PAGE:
I use it with 15 devices, and it works fine .. however, the problems, it will always have the communication protocol ...
The only consideration to keep in mind is whether the transmission is half or full duplex .. 2 or 4 wire. You have described are all Half

I have looked a the following options:
https://www.sparkfun.com/products/10124? - Good option but it does not offer termination options. (Can only link 2 nodes.)
http://arduino-direct.com/sunshop/index.php?l=product_detail&p=323 - Very cheap,little documentation and not sure about number of nodes.

All models described, support multiple nodes. This in particular has built resistors alls, worst of not having them, you can put them.

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nr Bundaberg, Australia
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Quote
Am I in the right direction looking at RS485 for connectivity?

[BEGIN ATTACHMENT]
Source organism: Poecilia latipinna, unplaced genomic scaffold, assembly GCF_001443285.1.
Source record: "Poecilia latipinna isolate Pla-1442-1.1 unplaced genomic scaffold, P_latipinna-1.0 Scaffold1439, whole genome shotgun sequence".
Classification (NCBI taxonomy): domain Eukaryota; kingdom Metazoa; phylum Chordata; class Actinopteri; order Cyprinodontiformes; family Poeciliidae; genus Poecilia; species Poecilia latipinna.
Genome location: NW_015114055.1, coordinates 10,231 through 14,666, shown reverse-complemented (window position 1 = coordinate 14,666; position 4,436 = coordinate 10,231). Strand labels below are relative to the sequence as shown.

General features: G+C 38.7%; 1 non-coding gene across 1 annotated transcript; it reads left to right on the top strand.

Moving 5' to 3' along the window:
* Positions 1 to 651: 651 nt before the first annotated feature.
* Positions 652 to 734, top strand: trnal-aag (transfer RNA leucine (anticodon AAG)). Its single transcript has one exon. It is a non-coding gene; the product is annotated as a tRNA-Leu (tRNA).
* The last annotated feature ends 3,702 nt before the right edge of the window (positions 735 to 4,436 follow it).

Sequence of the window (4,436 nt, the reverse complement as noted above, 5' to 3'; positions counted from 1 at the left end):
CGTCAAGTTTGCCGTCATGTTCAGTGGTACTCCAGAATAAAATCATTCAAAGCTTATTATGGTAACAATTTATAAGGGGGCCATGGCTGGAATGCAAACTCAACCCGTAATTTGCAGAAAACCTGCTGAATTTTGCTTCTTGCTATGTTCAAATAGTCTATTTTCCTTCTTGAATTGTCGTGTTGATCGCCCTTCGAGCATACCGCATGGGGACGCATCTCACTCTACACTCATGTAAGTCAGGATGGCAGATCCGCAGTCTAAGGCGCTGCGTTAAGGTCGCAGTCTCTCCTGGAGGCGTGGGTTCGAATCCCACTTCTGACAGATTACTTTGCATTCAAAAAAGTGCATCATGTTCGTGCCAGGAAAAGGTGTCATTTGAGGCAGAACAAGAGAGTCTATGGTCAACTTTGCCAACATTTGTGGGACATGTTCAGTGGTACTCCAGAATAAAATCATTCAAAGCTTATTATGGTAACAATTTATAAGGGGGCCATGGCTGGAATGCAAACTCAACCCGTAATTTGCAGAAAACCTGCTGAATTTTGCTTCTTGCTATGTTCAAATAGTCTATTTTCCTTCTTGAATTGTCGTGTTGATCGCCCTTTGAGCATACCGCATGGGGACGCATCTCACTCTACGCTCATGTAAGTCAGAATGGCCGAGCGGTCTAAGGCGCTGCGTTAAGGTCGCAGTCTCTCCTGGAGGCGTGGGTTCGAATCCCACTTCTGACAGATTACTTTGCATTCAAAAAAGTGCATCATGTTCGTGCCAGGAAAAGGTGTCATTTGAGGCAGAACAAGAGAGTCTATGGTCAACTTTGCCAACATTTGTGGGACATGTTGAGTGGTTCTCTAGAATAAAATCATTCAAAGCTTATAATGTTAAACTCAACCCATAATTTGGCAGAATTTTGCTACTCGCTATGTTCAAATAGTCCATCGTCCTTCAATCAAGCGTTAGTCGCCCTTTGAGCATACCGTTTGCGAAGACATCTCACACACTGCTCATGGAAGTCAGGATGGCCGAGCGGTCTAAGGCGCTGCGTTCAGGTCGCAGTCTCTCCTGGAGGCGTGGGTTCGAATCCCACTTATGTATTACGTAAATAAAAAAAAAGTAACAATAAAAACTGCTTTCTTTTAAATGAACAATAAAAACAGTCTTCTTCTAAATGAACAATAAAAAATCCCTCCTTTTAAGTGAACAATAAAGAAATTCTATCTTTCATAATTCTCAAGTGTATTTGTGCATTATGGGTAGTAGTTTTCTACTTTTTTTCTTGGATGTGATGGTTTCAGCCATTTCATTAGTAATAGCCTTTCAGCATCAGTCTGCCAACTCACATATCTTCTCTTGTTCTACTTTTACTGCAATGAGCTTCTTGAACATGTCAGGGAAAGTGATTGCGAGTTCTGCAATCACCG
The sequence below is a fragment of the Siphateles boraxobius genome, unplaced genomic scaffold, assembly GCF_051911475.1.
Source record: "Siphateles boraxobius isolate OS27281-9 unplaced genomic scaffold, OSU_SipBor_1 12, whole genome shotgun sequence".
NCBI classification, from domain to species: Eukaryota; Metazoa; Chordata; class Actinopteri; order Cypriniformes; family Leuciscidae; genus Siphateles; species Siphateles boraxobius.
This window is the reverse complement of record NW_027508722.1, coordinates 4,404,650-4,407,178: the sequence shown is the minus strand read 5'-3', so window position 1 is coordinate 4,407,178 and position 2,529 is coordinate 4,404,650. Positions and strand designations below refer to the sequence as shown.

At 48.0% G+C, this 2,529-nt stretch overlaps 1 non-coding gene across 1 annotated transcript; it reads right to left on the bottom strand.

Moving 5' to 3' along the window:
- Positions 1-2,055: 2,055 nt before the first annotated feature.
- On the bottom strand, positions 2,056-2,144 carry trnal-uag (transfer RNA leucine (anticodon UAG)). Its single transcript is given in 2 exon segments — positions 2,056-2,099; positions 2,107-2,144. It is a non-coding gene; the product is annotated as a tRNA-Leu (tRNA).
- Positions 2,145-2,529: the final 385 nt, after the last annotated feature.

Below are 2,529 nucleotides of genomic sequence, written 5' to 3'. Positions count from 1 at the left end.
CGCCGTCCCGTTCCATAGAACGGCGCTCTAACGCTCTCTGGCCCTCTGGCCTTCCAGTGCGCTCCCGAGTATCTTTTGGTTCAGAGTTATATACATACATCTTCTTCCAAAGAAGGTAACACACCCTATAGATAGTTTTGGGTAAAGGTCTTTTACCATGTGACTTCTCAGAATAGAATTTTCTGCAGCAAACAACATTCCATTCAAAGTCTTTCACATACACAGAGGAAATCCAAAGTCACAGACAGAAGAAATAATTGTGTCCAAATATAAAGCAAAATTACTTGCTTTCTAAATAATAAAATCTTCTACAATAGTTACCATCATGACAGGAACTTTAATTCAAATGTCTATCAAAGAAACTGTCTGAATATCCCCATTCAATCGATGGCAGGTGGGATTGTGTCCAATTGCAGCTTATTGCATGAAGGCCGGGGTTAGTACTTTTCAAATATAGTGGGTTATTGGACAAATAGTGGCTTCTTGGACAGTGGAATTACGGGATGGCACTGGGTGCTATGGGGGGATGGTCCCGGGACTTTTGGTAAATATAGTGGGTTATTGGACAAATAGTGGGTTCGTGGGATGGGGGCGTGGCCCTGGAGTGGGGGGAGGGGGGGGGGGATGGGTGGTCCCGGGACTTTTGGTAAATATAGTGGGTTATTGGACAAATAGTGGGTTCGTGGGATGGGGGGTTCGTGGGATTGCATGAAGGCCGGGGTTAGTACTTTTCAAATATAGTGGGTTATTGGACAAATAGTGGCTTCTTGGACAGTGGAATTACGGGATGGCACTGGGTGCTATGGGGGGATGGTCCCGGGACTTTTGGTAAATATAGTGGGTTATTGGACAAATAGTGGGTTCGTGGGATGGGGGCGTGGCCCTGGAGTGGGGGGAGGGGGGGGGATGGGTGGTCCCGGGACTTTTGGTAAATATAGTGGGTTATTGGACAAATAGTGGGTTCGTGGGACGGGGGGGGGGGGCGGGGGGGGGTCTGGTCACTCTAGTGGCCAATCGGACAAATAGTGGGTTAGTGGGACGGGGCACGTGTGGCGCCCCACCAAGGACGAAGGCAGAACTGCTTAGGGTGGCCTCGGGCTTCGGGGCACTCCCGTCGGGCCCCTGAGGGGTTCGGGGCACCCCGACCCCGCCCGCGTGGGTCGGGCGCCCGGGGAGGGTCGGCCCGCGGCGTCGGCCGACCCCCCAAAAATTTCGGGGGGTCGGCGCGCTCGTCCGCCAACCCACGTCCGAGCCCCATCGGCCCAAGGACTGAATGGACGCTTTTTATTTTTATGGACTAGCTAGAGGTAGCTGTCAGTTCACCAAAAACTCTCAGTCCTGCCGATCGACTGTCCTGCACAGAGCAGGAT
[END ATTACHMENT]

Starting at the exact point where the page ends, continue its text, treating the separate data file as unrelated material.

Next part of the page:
Yes.

Quote
Should I consider designing an easy/affordable solution?
Yes.

Quote
Would this be useful to other people or am I reinventing the wheel?
I hope it would be useful because I'm spending a lot of time (re)inventing this particular wheel smiley

If you are not in a huge hurry (and I assume not as you are considering designing your own system) you may be interested in this

http://www.ardweenet.com/

It's still early days, prototype PCBs have been made but not loaded and a heck of a lot of code has to be written yet but this should give you up to 254 nodes each up to 1200 metres apart with each node being a Mega1294-based Arduino.

______
Rob
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Rob Gray aka the GRAYnomad www.robgray.com

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The first option is the one I use. Do not forget that the 485 is a description of physical, electrical, NOT transmission protocol.

Yes.... It sit on the physical layer of the stack. I have ordered a few RS485 chips and will start playing around with them shortly.
I think I will end up going with a custom design in the end. All of my sensors will have an ATTiny84 to process sensor data and
transmit it on request. The ATTiny84's are cheap,has plenty of pins and can do Software-Serial.

Half-Duplex is fine as it will keep the costs down and the Master can be a bit more powerful MCU. The Master will upload data
to an internet hosted database and will receive commands from a web-api.